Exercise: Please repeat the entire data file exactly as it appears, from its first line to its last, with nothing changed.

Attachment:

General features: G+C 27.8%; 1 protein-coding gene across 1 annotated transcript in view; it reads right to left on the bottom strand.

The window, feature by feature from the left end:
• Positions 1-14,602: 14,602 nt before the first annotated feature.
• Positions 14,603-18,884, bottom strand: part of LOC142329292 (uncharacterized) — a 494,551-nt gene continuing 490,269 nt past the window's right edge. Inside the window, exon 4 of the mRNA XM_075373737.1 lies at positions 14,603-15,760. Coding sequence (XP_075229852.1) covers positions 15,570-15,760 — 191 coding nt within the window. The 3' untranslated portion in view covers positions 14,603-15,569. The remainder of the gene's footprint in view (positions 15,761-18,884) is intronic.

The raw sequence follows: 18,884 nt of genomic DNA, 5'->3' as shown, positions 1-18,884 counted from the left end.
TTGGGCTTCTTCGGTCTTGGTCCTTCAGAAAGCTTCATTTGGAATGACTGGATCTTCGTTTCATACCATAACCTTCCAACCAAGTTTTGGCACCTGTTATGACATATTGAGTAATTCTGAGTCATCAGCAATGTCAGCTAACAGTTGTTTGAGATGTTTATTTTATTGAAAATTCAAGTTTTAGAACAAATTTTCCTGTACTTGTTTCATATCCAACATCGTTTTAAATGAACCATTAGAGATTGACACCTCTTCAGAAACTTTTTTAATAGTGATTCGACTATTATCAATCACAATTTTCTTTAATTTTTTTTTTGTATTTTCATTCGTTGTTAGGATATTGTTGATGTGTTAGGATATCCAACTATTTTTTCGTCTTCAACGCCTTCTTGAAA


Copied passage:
General features: G+C 27.8%; 1 protein-coding gene across 1 annotated transcript in view; it reads right to left on the bottom strand.

The window, feature by feature from the left end:
• Positions 1-14,602: 14,602 nt before the first annotated feature.
• Positions 14,603-18,884, bottom strand: part of LOC142329292 (uncharacterized) — a 494,551-nt gene continuing 490,269 nt past the window's right edge. Inside the window, exon 4 of the mRNA XM_075373737.1 lies at positions 14,603-15,760. Coding sequence (XP_075229852.1) covers positions 15,570-15,760 — 191 coding nt within the window. The 3' untranslated portion in view covers positions 14,603-15,569. The remainder of the gene's footprint in view (positions 15,761-18,884) is intronic.

The raw sequence follows: 18,884 nt of genomic DNA, 5'->3' as shown, positions 1-18,884 counted from the left end.
TTGGGCTTCTTCGGTCTTGGTCCTTCAGAAAGCTTCATTTGGAATGACTGGATCTTCGTTTCATACCATAACCTTCCAACCAAGTTTTGGCACCTGTTATGACATATTGAGTAATTCTGAGTCATCAGCAATGTCAGCTAACAGTTGTTTGAGATGTTTATTTTATTGAAAATTCAAGTTTTAGAACAAATTTTCCTGTACTTGTTTCATATCCAACATCGTTTTAAATGAACCATTAGAGATTGACACCTCTTCAGAAACTTTTTTAATAGTGATTCGACTATTATCAATCACAATTTTCTTTAATTTTTTTTTTGTATTTTCATTCGTTGTTAGGATATTGTTGATGTGTTAGGATATCCAACTATTTTTTCGTCTTCAACGCCTTCTTGAAA